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|Indonesian blue-tongued skink|
The Indonesian blue-tongued skink (Tiliqua gigas) is a lizard in the family Scincidae. It is a close relative of the Eastern blue-tongued lizard. They are endemic to the island of New Guinea and other various surrounding islands. They are found typically in the rainforest, and in captivity, require high humidity. As opposed to Tiliqua scincoides, they are fairly lean. They're also accompanied by long tails (60–90% of their snout-vent length).
Tiliqua gigas has an elongated body and very small limbs, which is typical of most skinks of the genus. They typically get up to 18-24 inches (46-61 centimeters) in length and weigh up to 1 kilogram. They are known for their thinner, elongated tails, and avoiding participation in seasonal brumation as they regulate their breeding cycle on a wet and dry season.
T. gigas gigas are the most tropical and known for having the skinniest tail. They have solid, dark, or near solid dark limbs. T. gigas evanescens are easily recognized for having slightly more colored speckling on their limbs, a single, centered stripe on the back of their neck, and not always but most often, having very thin body banding. They also have the longest tail. Tiliqua gigas keyenesis is known for is all-over body speckling, including speckling all over the face.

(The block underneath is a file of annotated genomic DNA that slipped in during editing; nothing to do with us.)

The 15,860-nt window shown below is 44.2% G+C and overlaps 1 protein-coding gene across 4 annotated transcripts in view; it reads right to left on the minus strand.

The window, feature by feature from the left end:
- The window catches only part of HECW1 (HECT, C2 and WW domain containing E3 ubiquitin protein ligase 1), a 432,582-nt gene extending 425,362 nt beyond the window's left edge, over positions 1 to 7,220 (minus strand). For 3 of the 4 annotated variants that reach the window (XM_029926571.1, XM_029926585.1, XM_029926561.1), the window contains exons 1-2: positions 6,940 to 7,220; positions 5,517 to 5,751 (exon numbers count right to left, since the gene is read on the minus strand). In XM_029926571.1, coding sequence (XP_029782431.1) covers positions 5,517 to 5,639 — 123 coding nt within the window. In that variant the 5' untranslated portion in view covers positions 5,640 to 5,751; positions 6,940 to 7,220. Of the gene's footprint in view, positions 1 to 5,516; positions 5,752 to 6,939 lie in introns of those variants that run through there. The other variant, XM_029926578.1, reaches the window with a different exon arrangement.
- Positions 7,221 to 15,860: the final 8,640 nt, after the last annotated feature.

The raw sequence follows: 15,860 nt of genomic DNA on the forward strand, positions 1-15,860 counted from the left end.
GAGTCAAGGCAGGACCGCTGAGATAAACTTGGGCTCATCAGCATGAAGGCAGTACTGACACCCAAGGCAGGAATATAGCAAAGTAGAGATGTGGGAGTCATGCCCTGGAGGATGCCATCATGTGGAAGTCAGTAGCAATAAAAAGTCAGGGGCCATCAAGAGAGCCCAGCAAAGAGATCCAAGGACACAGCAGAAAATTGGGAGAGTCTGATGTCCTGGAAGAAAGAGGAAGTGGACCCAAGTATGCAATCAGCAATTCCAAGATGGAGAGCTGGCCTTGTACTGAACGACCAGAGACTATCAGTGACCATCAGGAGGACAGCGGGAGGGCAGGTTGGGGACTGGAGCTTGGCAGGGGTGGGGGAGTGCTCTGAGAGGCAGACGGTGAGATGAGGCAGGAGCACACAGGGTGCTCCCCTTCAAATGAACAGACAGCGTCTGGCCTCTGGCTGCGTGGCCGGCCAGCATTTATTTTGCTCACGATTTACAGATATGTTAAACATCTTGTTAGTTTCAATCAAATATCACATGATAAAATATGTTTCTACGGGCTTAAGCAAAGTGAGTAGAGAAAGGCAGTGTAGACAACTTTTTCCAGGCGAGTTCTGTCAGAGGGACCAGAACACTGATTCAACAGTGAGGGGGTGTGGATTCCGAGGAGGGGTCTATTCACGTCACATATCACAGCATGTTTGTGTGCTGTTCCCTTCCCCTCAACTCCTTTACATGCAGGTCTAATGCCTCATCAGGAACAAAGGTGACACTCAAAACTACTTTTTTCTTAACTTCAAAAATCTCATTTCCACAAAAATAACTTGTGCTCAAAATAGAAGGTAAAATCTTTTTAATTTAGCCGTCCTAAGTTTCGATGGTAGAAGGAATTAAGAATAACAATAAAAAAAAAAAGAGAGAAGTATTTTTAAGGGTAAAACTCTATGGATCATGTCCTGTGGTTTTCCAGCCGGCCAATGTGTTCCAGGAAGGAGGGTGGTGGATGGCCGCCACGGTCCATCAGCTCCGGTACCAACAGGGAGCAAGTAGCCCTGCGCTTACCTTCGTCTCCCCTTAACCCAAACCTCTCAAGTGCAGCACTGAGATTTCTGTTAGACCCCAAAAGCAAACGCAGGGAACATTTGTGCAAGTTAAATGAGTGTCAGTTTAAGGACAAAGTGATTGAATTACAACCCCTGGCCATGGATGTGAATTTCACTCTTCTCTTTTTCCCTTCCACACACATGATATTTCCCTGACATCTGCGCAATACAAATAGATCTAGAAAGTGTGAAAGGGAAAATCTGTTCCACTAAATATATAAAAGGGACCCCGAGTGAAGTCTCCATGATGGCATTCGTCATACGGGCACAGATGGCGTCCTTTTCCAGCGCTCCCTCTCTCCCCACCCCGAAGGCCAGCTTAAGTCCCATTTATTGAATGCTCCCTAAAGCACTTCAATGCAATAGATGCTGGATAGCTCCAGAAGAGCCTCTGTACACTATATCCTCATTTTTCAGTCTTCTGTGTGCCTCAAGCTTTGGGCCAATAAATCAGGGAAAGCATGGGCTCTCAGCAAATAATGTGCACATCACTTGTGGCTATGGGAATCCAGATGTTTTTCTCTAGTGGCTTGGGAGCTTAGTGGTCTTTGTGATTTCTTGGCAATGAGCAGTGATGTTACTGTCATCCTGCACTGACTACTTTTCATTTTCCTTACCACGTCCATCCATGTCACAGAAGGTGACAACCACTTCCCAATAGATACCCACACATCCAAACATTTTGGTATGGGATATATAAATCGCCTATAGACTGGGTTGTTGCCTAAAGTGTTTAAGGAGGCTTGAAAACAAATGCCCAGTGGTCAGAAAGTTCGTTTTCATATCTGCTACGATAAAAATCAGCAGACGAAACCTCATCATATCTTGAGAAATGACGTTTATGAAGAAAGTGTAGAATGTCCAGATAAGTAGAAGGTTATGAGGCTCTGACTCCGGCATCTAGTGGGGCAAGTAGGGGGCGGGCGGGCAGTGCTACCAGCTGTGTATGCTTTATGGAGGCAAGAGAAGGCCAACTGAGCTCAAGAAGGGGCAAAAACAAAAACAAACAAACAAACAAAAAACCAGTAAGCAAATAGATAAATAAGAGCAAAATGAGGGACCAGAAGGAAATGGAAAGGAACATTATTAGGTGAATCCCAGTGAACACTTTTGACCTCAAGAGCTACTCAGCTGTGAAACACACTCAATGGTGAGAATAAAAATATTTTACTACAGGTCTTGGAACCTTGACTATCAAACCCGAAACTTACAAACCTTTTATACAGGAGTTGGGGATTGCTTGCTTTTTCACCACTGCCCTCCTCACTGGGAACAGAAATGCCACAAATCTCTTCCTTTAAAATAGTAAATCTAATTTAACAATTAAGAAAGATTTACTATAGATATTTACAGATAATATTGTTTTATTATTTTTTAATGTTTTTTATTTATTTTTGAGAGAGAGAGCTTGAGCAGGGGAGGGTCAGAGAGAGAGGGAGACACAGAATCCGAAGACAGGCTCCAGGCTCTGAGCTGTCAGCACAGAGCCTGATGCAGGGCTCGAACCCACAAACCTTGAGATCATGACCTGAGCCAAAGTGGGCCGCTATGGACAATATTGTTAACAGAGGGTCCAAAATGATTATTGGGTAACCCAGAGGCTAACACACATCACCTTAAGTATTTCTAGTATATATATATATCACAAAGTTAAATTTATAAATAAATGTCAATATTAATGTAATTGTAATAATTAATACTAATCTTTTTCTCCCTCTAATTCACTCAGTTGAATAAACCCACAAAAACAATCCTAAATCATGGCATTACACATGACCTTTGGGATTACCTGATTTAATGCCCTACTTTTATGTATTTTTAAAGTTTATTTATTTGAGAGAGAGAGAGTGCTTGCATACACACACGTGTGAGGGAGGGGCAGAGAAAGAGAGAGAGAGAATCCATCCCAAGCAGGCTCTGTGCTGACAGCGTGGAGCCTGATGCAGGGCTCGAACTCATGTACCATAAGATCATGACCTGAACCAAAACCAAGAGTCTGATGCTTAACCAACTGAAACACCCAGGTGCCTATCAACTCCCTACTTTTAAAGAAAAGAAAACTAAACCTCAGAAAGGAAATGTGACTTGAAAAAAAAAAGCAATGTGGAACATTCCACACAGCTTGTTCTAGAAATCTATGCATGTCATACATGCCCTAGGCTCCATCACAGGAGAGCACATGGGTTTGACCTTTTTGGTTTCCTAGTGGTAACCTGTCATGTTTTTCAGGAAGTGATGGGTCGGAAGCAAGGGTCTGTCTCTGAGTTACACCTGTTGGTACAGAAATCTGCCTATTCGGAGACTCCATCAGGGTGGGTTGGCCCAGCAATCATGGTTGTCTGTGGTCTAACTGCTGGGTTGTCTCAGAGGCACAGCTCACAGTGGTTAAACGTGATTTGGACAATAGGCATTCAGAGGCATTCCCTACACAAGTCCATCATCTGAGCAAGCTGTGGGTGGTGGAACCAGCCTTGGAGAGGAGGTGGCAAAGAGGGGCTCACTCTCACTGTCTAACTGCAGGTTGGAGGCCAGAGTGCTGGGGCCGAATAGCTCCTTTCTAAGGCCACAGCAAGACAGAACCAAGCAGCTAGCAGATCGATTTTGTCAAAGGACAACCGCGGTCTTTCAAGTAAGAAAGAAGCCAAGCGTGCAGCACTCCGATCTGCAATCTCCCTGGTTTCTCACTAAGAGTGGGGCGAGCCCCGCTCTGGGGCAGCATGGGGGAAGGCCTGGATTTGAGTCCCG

The Australian Northern Blue Tongue (Tiliqua scincoides intermedia) is recognized as the largest of all the species and subspecies. Not enough studies have been conducted to give that title to either of the Tiliqua gigas species. What is irrefutable, is the Tiliqua gigas evanescens species is the longest of all the blue tongues often reaching lengths that exceed 30 inches from snout to tip of tail.
There are currently three subspecies of Tiliqua gigas, and many localities within each subspecies. First subspecies to be recognized is Tiliqua gigas gigas (Schneider, 1801), in which there are the most and newest recognized localities including: Halmahera, Classic Indonesian, Sorong, Aru, Jayapura, Manokwari, and Ambon. The second subspecies is Tiliqua gigas keyensis (Oudemans, 1894), typically called the Kei island blue-tongued skink. Lastly, there is Tiliqua gigas evanescens , which is called the Merauke blue-tongued skink.
The gold dust day gecko is a diurnal species of gecko. It lives in northern Madagascar, Tanzania and on the island of Comoros; it has also been introduced to Hawaii and other Pacific islands. It's typically seen in houses and various trees. The gold dust day gecko feeds on insects and nectar.